I’ve come to the logical conclusion this past week, that i am an artisan type artist now. I say “now” because it’s taken me this long to recognize that all the damn drama i put in and the fighting i’ve done with myself on so many occasions, has been a millstone around my neck. I’m not about to give up the “serious” work, but i know now i will never be considered on a larger scale as “a prophet in my own land”, or anywhere else for that matter. “My land” is still within the scope of textiles, but i won’t ever be a Judy Martin, Penny Berens, or any of a multitude of other Canadian artists who get the gallery shows, the invitations, the international acclaim. I had my spate of “popularity”, exposure, recognition a few years back, in international magazines and on several well-respected online sites, but the days are done.

Please know this is NOT sour grapes.I don’t envy, am not jealous of these artists: i respect and admire them. They have integrity, skill, talent, vision, fortitude and knowledge. In fact, i am in awe of them, love them.

I enjoyed/enjoy (even with the usual accompanying angst that each piece extracts from me 🙂 ), the making of the more reflective pieces, am very proud of them, stand 100% behind them, but in the long run, these do not support me, do not go anywhere, with a very few exceptions, but a wall in my own home. I’ll still create them (Samara, i hear you calling again), but truthfully, it’s the more “crafted” pieces that are going out to the world.

That actually makes me happier. Yes, there’s coin, and who doesn’t like that aspect, but knowing that someone appreciates enough what i have made, to put up their own hard-earned cash, to enjoy the package they open, to take pride of ownership in the purchase, is, THAT is the true validation of what i’m doing. Paying entry fees, shipping costs, filling out paperwork, and rarely if ever being able to attend a show that accepted the work, not so much! Only one of these shows have ever put money in my pocket (and i thank that organizer/buyer/artist from the bottom of my wizened little heart, you know who you are, Darlin’). We all know that “exposure” thing really doesn’t mean much for too many artists…..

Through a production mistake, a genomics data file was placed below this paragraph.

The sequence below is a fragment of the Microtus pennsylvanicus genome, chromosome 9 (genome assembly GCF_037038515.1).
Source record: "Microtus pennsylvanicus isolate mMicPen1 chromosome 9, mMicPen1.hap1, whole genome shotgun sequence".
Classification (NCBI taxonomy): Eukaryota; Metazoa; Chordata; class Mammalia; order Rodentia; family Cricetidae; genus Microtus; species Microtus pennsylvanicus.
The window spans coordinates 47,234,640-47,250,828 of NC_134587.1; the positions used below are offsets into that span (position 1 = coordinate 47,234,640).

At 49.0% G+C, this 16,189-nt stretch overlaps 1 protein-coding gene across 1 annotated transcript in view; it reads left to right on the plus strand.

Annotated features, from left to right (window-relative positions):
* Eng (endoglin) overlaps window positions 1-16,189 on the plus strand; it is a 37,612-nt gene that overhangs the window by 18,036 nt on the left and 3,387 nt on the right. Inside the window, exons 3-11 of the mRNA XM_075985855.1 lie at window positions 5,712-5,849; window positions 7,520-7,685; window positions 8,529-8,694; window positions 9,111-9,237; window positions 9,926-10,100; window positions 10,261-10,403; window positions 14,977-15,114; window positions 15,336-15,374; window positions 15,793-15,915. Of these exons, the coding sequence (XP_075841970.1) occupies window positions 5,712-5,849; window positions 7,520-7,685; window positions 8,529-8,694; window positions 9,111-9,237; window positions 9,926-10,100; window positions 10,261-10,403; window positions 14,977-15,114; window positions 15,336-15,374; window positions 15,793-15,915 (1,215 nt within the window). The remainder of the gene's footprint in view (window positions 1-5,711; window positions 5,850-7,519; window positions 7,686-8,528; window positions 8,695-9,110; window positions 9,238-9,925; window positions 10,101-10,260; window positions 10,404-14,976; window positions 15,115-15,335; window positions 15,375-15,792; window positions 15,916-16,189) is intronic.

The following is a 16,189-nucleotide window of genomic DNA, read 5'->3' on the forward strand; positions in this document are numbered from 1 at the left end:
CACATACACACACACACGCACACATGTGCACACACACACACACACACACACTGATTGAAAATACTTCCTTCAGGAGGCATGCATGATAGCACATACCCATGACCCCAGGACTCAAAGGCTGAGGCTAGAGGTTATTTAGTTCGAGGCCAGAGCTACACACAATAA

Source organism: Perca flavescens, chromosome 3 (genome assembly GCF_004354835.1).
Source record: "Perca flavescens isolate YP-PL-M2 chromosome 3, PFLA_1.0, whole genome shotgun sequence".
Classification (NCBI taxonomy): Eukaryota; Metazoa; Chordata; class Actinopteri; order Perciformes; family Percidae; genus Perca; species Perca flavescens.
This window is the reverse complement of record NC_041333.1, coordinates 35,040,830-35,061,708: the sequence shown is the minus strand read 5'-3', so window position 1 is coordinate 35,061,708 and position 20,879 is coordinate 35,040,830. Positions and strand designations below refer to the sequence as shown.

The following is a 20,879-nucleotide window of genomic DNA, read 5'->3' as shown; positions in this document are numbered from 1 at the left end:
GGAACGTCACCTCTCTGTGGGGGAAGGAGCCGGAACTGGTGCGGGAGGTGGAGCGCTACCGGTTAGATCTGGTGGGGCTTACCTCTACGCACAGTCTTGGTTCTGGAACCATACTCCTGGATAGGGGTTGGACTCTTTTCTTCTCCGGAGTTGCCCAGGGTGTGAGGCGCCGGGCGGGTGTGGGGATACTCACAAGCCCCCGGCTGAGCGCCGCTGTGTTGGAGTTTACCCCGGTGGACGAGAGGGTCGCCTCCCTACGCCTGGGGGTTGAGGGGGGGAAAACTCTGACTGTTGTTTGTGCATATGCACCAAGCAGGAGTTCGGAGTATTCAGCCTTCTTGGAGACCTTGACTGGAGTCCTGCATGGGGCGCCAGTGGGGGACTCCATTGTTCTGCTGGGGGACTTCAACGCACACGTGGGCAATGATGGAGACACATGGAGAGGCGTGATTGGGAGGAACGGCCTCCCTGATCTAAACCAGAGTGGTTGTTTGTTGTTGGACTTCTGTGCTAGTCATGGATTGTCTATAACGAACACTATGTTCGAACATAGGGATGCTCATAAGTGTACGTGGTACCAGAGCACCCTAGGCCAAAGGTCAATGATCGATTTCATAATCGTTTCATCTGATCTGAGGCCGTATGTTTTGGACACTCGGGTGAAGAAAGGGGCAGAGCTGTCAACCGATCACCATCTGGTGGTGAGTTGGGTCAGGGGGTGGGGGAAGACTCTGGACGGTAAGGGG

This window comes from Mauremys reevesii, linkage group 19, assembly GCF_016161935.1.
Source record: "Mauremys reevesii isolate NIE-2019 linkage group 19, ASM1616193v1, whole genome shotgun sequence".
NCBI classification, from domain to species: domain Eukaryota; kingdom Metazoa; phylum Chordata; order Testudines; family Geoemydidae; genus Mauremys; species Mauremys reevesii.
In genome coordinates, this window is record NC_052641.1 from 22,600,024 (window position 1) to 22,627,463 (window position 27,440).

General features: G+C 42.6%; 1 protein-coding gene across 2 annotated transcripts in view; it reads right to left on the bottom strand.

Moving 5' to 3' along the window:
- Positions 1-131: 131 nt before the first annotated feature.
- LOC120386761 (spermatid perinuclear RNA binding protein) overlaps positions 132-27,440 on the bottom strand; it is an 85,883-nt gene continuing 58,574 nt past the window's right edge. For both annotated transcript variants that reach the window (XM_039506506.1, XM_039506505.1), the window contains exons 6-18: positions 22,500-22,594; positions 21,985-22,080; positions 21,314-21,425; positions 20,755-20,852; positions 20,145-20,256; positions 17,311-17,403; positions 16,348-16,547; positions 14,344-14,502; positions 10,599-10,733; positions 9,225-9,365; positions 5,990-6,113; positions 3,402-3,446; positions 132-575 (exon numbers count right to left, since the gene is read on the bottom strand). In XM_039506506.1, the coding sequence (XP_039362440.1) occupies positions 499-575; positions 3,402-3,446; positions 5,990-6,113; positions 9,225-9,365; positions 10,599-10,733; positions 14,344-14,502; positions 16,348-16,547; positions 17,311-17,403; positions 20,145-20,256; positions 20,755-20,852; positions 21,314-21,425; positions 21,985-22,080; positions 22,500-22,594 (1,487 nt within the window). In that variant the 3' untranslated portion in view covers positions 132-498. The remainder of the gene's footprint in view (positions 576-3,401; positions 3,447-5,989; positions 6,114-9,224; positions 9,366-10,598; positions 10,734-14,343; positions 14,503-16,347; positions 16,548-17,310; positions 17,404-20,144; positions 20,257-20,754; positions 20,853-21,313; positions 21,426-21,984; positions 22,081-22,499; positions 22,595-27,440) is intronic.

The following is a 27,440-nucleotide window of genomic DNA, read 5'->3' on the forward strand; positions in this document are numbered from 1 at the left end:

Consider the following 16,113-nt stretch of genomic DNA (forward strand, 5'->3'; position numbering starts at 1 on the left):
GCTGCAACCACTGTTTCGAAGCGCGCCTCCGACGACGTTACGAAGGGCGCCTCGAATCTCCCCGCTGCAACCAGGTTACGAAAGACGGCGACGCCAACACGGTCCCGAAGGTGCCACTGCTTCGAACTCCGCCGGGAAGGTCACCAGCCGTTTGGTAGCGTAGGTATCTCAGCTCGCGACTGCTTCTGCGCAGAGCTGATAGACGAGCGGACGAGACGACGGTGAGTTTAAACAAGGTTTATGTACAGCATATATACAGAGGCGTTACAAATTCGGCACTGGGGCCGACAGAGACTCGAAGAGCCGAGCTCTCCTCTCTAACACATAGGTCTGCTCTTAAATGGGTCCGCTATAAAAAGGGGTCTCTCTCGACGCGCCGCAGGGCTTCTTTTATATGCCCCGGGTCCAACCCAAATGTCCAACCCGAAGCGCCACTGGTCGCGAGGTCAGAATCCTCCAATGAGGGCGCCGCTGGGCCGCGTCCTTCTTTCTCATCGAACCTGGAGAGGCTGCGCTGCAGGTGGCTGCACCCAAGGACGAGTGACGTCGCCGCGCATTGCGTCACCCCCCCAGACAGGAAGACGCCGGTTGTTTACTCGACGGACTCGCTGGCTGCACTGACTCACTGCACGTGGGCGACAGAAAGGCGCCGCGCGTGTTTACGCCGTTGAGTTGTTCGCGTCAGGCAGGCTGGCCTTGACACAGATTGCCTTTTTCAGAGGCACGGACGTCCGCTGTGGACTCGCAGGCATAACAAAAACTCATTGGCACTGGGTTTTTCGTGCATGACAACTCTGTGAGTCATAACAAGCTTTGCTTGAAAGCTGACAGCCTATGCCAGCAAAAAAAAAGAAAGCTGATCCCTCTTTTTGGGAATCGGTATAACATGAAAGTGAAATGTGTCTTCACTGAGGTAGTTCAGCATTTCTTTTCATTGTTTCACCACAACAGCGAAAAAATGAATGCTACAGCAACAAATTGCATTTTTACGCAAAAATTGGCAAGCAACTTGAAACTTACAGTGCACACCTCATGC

Artists can die of exposure……………………

I don’t suffer when i am making the smaller pieces, the stuff that goes in the shop. I don’t have to, shouldn’t have to act like the proverbial starving artist living in a garret. I won’t be shamed or ashamed for not making big political/subversive/feminist trope/anything trope/mindful/revolutionary/label label label Art anymore. I LIKE WHAT I’M DOING NOW. It gets me out of bed in the morning, it helps me sleep at night, it keeps the Black Dog from howling (though he may still growl in unguarded moments). I won’t be an apologist anymore for my Self. BUT, the next person whether in cybrespace or in real who gets all dismissive and condescending to me, gets a mighty slap on the self righteous ass. Make your own damn sandwich then 🙂

So. To that end, i have new plans, though i am smart enough to know that not all always goes according to plan. I need to actually go to the local galleries, participate in the local shows (yeah, still gotta do some, whether artisan market or solo), talk myself up locally. Online has been a great experience, and i will continue there, but i need a more reachable plateau. After all, this is real life.

My tasks this week then are to find those galleries, put some “propaganda” together, figure out tags, prices, presentation and then apply, submit, show.

Oh yeah, and do the artisan thing and make!